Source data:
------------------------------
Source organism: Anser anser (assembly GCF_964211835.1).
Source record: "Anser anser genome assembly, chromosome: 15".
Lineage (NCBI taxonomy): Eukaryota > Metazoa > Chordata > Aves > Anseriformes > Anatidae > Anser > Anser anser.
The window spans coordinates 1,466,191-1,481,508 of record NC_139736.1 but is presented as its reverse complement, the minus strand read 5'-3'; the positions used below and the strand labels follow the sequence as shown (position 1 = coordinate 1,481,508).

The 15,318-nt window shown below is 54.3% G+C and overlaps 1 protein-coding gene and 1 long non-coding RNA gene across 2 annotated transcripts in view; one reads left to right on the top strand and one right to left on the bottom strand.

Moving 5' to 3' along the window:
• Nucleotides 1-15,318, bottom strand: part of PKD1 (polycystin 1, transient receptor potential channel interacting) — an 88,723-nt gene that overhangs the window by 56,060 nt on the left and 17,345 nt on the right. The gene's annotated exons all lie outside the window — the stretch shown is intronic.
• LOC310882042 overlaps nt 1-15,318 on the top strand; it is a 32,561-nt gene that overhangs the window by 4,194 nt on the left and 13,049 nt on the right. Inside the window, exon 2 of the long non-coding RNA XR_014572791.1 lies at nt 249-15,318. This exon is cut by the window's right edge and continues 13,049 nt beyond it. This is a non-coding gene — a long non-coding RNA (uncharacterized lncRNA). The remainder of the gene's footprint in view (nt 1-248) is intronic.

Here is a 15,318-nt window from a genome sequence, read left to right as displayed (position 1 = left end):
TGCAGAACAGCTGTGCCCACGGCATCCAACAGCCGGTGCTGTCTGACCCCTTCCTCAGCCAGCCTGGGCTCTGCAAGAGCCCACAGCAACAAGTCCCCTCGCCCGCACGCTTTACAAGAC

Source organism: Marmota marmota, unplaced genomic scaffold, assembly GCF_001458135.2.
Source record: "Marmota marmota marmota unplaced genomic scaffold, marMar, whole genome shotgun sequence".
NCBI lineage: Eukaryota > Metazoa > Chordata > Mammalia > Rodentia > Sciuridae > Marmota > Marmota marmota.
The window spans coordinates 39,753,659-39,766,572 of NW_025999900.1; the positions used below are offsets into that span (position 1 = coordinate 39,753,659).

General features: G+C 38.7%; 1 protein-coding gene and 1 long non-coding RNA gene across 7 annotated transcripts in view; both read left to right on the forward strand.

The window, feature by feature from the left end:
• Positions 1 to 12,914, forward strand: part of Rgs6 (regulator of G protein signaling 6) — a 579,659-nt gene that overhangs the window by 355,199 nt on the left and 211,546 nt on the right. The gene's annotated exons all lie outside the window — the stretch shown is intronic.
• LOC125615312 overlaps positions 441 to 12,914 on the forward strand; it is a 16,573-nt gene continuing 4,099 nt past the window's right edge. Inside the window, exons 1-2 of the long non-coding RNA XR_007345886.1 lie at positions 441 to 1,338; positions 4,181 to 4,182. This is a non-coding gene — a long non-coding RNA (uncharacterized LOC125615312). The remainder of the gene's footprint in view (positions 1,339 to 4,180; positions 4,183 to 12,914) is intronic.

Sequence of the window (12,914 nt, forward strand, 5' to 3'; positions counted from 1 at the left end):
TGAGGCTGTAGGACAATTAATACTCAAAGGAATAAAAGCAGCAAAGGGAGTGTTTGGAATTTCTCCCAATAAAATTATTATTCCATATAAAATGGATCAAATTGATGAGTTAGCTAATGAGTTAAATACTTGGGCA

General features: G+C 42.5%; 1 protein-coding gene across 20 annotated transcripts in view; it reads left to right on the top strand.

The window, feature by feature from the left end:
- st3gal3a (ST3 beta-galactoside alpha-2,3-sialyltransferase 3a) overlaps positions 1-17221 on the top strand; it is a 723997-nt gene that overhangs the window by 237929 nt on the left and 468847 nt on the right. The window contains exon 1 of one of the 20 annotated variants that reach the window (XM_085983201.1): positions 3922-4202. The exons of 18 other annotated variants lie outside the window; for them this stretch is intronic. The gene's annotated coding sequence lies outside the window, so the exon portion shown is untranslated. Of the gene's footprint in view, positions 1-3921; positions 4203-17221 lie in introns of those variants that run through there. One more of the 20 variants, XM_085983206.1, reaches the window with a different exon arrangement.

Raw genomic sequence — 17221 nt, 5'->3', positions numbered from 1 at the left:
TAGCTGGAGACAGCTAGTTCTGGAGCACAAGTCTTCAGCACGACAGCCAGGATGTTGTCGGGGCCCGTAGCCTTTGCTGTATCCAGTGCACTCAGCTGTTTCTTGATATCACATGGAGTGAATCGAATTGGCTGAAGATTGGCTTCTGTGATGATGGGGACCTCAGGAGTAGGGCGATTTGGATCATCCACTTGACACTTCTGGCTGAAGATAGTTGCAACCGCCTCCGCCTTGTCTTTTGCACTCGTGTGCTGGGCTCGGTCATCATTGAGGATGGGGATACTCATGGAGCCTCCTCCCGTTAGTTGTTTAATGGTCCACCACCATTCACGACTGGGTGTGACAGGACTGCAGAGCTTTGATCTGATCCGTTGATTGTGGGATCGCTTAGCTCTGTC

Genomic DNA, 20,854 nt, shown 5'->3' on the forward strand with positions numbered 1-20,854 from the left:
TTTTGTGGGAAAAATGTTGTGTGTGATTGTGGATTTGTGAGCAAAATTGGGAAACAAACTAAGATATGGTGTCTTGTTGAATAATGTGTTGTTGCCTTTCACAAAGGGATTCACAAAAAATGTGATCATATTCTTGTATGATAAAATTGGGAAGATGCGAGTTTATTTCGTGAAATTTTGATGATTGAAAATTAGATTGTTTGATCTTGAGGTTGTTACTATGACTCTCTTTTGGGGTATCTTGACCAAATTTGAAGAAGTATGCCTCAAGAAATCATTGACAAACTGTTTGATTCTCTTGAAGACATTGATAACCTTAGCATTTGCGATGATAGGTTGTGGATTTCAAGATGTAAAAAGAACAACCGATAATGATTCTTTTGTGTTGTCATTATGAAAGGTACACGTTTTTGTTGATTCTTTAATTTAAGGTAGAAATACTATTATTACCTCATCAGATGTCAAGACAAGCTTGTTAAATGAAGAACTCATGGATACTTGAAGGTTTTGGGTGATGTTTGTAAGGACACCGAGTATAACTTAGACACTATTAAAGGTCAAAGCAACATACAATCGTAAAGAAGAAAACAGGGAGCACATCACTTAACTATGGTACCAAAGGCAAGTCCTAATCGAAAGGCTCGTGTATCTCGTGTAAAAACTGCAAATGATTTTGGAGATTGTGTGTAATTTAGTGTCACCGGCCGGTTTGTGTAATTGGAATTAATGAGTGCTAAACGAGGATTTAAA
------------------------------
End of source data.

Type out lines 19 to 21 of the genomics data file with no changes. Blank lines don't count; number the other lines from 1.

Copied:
Sequence of the window (12,914 nt, forward strand, 5' to 3'; positions counted from 1 at the left end):
TGAGGCTGTAGGACAATTAATACTCAAAGGAATAAAAGCAGCAAAGGGAGTGTTTGGAATTTCTCCCAATAAAATTATTATTCCATATAAAATGGATCAAATTGATGAGTTAGCTAATGAGTTAAATACTTGGGCA

General features: G+C 42.5%; 1 protein-coding gene across 20 annotated transcripts in view; it reads left to right on the top strand.